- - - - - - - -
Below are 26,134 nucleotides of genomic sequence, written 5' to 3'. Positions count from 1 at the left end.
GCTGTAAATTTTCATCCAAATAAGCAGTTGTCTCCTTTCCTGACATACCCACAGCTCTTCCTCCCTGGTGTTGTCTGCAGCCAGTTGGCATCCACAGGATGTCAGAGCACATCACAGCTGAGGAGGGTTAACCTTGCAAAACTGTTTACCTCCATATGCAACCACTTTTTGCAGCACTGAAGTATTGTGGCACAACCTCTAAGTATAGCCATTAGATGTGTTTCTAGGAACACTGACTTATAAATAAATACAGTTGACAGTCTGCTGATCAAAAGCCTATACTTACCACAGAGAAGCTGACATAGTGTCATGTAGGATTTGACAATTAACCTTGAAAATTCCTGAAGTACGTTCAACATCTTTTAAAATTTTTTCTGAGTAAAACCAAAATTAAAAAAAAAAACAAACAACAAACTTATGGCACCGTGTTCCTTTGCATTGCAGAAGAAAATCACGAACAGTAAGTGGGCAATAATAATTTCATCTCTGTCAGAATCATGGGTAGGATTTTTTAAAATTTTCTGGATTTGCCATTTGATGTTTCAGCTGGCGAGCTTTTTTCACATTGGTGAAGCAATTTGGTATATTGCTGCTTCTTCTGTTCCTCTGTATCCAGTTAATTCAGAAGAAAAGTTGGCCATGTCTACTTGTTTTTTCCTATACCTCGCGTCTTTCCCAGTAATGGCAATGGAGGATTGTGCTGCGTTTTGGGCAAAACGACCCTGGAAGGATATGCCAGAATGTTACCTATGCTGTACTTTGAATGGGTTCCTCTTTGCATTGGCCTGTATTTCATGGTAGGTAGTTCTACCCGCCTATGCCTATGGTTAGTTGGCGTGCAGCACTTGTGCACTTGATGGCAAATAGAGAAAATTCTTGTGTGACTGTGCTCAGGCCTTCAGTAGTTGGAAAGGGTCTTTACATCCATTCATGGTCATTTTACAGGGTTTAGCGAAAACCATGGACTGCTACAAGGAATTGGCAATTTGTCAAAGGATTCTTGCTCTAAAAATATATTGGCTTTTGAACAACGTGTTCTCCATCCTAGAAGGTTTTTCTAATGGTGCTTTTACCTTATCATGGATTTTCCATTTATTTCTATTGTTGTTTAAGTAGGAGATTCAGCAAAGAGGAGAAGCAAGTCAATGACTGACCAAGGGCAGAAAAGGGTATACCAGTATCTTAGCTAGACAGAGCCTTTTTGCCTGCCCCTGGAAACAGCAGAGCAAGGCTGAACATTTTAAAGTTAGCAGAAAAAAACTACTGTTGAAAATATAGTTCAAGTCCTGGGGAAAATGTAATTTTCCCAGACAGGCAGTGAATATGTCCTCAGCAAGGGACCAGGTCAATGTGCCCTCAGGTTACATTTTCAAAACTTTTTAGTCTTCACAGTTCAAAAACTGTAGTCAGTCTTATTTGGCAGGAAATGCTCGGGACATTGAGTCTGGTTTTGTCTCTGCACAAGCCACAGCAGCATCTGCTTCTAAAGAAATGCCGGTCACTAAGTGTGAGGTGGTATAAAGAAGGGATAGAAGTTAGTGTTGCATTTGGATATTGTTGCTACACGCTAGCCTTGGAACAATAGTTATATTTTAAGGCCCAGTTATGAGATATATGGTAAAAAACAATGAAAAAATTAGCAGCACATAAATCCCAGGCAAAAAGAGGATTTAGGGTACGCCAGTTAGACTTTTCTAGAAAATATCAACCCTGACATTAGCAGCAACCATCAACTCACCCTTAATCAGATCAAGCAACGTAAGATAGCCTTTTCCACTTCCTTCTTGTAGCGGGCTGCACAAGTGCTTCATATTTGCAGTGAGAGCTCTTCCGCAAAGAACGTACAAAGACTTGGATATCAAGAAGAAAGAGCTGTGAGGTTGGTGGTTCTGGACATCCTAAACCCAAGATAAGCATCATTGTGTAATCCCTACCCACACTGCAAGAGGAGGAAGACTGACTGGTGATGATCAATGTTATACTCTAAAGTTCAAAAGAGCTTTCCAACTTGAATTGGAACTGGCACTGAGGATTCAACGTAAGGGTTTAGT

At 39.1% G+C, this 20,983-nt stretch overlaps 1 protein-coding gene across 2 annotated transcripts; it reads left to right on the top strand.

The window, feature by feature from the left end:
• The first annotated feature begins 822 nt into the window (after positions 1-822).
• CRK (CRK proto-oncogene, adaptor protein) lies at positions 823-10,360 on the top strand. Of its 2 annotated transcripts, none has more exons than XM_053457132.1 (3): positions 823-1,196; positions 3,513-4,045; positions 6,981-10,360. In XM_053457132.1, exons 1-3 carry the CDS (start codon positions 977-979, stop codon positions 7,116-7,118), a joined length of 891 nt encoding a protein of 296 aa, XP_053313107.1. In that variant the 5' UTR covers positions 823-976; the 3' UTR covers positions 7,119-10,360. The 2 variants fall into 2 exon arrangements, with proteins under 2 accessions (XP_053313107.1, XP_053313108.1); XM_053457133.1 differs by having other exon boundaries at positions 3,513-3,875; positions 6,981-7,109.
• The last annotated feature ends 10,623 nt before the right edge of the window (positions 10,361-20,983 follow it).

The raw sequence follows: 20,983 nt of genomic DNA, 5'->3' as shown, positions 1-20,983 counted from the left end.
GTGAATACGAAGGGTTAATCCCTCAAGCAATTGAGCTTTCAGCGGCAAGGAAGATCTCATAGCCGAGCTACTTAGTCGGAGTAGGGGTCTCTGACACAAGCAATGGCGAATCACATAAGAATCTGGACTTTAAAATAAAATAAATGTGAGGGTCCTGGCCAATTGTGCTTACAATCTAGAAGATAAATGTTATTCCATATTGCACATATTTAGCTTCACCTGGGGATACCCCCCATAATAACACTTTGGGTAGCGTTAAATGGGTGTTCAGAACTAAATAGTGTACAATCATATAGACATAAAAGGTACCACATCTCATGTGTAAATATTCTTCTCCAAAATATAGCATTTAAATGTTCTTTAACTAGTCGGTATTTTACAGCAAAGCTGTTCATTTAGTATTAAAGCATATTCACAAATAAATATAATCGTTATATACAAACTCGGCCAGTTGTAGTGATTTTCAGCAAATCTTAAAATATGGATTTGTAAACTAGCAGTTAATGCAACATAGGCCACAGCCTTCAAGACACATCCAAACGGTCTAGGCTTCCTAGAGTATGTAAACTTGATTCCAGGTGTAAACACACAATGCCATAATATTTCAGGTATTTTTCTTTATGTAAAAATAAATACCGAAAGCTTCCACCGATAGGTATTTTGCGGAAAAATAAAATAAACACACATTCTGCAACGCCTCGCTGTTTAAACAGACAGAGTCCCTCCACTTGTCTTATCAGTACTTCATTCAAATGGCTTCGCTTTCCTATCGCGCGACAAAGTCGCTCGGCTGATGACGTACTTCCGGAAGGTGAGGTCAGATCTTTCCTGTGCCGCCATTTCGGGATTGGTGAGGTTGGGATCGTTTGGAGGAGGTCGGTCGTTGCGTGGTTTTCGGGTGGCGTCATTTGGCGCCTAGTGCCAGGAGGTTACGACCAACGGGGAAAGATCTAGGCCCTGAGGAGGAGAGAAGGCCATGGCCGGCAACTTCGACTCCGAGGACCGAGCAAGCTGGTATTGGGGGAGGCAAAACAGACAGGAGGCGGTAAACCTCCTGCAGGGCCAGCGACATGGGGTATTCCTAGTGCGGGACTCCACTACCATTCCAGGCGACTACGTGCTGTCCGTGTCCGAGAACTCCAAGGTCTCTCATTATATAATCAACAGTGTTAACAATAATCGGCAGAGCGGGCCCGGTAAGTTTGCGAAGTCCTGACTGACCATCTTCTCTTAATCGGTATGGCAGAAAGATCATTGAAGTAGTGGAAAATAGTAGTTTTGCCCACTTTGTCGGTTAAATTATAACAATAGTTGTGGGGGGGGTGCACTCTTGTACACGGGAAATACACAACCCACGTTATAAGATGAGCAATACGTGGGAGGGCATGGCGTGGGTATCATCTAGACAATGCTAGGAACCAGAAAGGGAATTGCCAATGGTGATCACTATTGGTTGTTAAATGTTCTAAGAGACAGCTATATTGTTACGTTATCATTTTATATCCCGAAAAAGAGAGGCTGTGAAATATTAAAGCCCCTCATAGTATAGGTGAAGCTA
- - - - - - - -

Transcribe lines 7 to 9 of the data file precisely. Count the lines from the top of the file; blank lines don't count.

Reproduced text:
• The last annotated feature ends 10,623 nt before the right edge of the window (positions 10,361-20,983 follow it).

The raw sequence follows: 20,983 nt of genomic DNA, 5'->3' as shown, positions 1-20,983 counted from the left end.
GTGAATACGAAGGGTTAATCCCTCAAGCAATTGAGCTTTCAGCGGCAAGGAAGATCTCATAGCCGAGCTACTTAGTCGGAGTAGGGGTCTCTGACACAAGCAATGGCGAATCACATAAGAATCTGGACTTTAAAATAAAATAAATGTGAGGGTCCTGGCCAATTGTGCTTACAATCTAGAAGATAAATGTTATTCCATATTGCACATATTTAGCTTCACCTGGGGATACCCCCCATAATAACACTTTGGGTAGCGTTAAATGGGTGTTCAGAACTAAATAGTGTACAATCATATAGACATAAAAGGTACCACATCTCATGTGTAAATATTCTTCTCCAAAATATAGCATTTAAATGTTCTTTAACTAGTCGGTATTTTACAGCAAAGCTGTTCATTTAGTATTAAAGCATATTCACAAATAAATATAATCGTTATATACAAACTCGGCCAGTTGTAGTGATTTTCAGCAAATCTTAAAATATGGATTTGTAAACTAGCAGTTAATGCAACATAGGCCACAGCCTTCAAGACACATCCAAACGGTCTAGGCTTCCTAGAGTATGTAAACTTGATTCCAGGTGTAAACACACAATGCCATAATATTTCAGGTATTTTTCTTTATGTAAAAATAAATACCGAAAGCTTCCACCGATAGGTATTTTGCGGAAAAATAAAATAAACACACATTCTGCAACGCCTCGCTGTTTAAACAGACAGAGTCCCTCCACTTGTCTTATCAGTACTTCATTCAAATGGCTTCGCTTTCCTATCGCGCGACAAAGTCGCTCGGCTGATGACGTACTTCCGGAAGGTGAGGTCAGATCTTTCCTGTGCCGCCATTTCGGGATTGGTGAGGTTGGGATCGTTTGGAGGAGGTCGGTCGTTGCGTGGTTTTCGGGTGGCGTCATTTGGCGCCTAGTGCCAGGAGGTTACGACCAACGGGGAAAGATCTAGGCCCTGAGGAGGAGAGAAGGCCATGGCCGGCAACTTCGACTCCGAGGACCGAGCAAGCTGGTATTGGGGGAGGCAAAACAGACAGGAGGCGGTAAACCTCCTGCAGGGCCAGCGACATGGGGTATTCCTAGTGCGGGACTCCACTACCATTCCAGGCGACTACGTGCTGTCCGTGTCCGAGAACTCCAAGGTCTCTCATTATATAATCAACAGTGTTAACAATAATCGGCAGAGCGGGCCCGGTAAGTTTGCGAAGTCCTGACTGACCATCTTCTCTTAATCGGTATGGCAGAAAGATCATTGAAGTAGTGGAAAATAGTAGTTTTGCCCACTTTGTCGGTTAAATTATAACAATAGTTGTGGGGGGGGTGCACTCTTGTACACGGGAAATACACAACCCACGTTATAAGATGAGCAATACGTGGGAGGGCATGGCGTGGGTATCATCTAGACAATGCTAGGAACCAGAAAGGGAATTGCCAATGGTGATCACTATTGGTTGTTAAATGTTCTAAGAGACAGCTATATTGTTACGTTATCATTTTATATCCCGAAAAAGAGAGGCTGTGAAATATTAAAGCCCCTCATAGTATAGGTGAAGCTA